Melanoma Cell Biology
Project 1: Explore the utility of circulating DNA/RNA in monitoring tumour burden and response to therapy
Circulating tumour DNA is associated with tumour burden and melanoma patients with low baseline ctDNA have better response and longer progression-free survival. Moreover, a fall in ctDNA during treatment is an independent predictor of response to BRAF inhibitors in melanoma. The sensitivity and specificity of circulation tumour markers, including RNA and methylated tumour DNA, as well as tumour markers contained within circulating exosomes, will be evaluated during this project.
Project 2: Examine effectors that modulate response of melanoma to molecular targeted therapies
Drugs targeting mitogen activated protein kinase (MAPK) signalling, cell cycle regulatory and protein kinase C pathways have shown significant activity in melanoma. Despite the dramatic clinical activity not all patients respond and many patients will acquire resistance to therapy. This project will explore the effectors that modulate response and resistance to molecular targeted therapies in melanoma.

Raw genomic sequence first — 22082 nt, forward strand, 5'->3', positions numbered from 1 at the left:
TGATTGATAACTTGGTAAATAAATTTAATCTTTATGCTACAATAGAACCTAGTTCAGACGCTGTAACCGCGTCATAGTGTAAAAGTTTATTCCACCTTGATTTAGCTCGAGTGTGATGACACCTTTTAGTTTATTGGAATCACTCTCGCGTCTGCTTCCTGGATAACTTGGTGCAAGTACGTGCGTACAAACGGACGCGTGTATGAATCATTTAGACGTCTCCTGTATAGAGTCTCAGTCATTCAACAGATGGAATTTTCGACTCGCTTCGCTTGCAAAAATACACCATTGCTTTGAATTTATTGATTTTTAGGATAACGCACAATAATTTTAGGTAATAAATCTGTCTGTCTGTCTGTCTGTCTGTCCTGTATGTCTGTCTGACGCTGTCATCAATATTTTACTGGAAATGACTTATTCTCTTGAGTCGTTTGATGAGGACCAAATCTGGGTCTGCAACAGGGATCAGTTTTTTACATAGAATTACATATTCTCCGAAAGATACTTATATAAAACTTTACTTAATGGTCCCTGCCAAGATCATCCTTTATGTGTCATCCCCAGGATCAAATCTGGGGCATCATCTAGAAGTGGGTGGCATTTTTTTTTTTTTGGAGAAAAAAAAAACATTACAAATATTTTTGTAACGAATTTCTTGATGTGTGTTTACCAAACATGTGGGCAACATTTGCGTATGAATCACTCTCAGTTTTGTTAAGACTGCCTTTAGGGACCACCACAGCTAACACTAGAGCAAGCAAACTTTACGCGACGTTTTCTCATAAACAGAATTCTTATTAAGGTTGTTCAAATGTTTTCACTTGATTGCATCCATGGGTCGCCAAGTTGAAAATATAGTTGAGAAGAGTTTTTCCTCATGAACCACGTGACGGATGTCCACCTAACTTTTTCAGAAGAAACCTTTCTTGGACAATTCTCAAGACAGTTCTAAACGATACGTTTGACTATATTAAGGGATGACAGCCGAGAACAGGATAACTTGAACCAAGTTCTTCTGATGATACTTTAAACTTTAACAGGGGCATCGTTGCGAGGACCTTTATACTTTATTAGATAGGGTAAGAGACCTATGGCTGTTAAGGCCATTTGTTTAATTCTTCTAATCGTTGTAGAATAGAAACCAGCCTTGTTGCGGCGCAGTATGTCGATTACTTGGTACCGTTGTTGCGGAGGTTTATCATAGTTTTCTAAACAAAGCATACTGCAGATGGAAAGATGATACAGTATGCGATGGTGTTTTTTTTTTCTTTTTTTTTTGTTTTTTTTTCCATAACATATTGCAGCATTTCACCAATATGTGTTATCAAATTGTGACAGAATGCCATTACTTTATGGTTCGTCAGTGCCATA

Project 3: Examine the role of the tumour/immune microenvironment on melanoma response to targeted therapy
The PD1 inhibitors, nivolumab and pembrolizumab, show marked anti-tumour activity and have rapidly become the standard first-line immunotherapy for patients with advanced melanoma. The drugs are limited, however, by primary resistance in 20-30% of treated patients. Of those who do respond, only 13.5% develop complete remission, and tumour progression occurs in more than 30% of these patients within 2 years. This project examines the role of melanoma-intrinsic signalling in acquired PD1 inhibitor resistance.